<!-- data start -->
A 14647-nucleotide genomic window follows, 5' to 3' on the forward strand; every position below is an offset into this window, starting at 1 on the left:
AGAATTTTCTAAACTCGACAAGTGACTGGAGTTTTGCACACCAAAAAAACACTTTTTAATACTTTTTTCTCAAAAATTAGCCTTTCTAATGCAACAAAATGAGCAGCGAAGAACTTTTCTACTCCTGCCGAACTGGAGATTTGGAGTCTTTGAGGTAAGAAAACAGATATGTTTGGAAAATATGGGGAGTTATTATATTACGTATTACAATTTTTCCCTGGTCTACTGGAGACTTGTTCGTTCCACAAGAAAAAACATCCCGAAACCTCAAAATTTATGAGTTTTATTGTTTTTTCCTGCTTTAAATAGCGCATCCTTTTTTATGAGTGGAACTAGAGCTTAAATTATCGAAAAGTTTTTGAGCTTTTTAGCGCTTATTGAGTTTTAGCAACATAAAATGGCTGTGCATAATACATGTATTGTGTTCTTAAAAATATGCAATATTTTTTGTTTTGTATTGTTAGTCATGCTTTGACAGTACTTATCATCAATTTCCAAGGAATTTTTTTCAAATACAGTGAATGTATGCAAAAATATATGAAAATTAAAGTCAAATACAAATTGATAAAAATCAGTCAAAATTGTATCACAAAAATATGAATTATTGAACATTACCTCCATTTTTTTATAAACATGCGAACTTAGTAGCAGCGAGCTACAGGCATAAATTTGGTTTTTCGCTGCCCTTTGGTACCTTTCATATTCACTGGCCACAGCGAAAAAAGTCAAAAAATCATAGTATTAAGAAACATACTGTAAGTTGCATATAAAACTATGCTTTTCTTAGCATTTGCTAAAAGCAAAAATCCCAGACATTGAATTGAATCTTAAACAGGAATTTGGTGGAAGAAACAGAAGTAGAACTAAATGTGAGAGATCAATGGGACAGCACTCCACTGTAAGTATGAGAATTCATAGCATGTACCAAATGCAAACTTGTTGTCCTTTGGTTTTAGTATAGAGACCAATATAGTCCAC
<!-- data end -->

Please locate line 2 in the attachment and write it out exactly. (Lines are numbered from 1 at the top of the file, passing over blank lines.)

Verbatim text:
AGAATTTTCTAAACTCGACAAGTGACTGGAGTTTTGCACACCAAAAAAACACTTTTTAATACTTTTTTCTCAAAAATTAGCCTTTCTAATGCAACAAAATGAGCAGCGAAGAACTTTTCTACTCCTGCCGAACTGGAGATTTGGAGTCTTTGAGGTAAGAAAACAGATATGTTTGGAAAATATGGGGAGTTATTATATTACGTATTACAATTTTTCCCTGGTCTACTGGAGACTTGTTCGTTCCACAAGAAAAAACATCCCGAAACCTCAAAATTTATGAGTTTTATTGTTTTTTCCTGCTTTAAATAGCGCATCCTTTTTTATGAGTGGAACTAGAGCTTAAATTATCGAAAAGTTTTTGAGCTTTTTAGCGCTTATTGAGTTTTAGCAACATAAAATGGCTGTGCATAATACATGTATTGTGTTCTTAAAAATATGCAATATTTTTTGTTTTGTATTGTTAGTCATGCTTTGACAGTACTTATCATCAATTTCCAAGGAATTTTTTTCAAATACAGTGAATGTATGCAAAAATATATGAAAATTAAAGTCAAATACAAATTGATAAAAATCAGTCAAAATTGTATCACAAAAATATGAATTATTGAACATTACCTCCATTTTTTTATAAACATGCGAACTTAGTAGCAGCGAGCTACAGGCATAAATTTGGTTTTTCGCTGCCCTTTGGTACCTTTCATATTCACTGGCCACAGCGAAAAAAGTCAAAAAATCATAGTATTAAGAAACATACTGTAAGTTGCATATAAAACTATGCTTTTCTTAGCATTTGCTAAAAGCAAAAATCCCAGACATTGAATTGAATCTTAAACAGGAATTTGGTGGAAGAAACAGAAGTAGAACTAAATGTGAGAGATCAATGGGACAGCACTCCACTGTAAGTATGAGAATTCATAGCATGTACCAAATGCAAACTTGTTGTCCTTTGGTTTTAGTATAGAGACCAATATAGTCCAC